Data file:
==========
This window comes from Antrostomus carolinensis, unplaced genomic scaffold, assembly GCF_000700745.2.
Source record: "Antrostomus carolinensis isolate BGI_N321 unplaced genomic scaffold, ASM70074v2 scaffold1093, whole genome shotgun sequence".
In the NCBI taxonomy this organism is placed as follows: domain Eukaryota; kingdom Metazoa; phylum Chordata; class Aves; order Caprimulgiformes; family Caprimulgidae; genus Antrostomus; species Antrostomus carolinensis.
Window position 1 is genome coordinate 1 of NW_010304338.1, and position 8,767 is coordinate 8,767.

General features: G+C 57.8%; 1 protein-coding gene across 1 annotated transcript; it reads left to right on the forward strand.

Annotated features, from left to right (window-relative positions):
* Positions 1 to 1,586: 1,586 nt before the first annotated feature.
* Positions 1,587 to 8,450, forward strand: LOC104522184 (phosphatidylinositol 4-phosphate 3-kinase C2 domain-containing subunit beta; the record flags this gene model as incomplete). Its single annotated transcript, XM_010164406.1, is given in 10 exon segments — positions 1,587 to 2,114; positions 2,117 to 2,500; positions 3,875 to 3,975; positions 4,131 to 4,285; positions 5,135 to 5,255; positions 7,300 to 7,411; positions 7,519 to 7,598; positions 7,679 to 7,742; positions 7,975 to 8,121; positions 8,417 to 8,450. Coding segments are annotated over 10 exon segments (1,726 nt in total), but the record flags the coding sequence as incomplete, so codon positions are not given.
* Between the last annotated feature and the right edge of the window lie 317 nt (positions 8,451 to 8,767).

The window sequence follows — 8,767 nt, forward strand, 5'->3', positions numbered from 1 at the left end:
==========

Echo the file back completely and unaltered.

This window comes from Antrostomus carolinensis, unplaced genomic scaffold, assembly GCF_000700745.2.
Source record: "Antrostomus carolinensis isolate BGI_N321 unplaced genomic scaffold, ASM70074v2 scaffold1093, whole genome shotgun sequence".
In the NCBI taxonomy this organism is placed as follows: domain Eukaryota; kingdom Metazoa; phylum Chordata; class Aves; order Caprimulgiformes; family Caprimulgidae; genus Antrostomus; species Antrostomus carolinensis.
Window position 1 is genome coordinate 1 of NW_010304338.1, and position 8,767 is coordinate 8,767.

General features: G+C 57.8%; 1 protein-coding gene across 1 annotated transcript; it reads left to right on the forward strand.

Annotated features, from left to right (window-relative positions):
* Positions 1 to 1,586: 1,586 nt before the first annotated feature.
* Positions 1,587 to 8,450, forward strand: LOC104522184 (phosphatidylinositol 4-phosphate 3-kinase C2 domain-containing subunit beta; the record flags this gene model as incomplete). Its single annotated transcript, XM_010164406.1, is given in 10 exon segments — positions 1,587 to 2,114; positions 2,117 to 2,500; positions 3,875 to 3,975; positions 4,131 to 4,285; positions 5,135 to 5,255; positions 7,300 to 7,411; positions 7,519 to 7,598; positions 7,679 to 7,742; positions 7,975 to 8,121; positions 8,417 to 8,450. Coding segments are annotated over 10 exon segments (1,726 nt in total), but the record flags the coding sequence as incomplete, so codon positions are not given.
* Between the last annotated feature and the right edge of the window lie 317 nt (positions 8,451 to 8,767).

The window sequence follows — 8,767 nt, forward strand, 5'->3', positions numbered from 1 at the left end: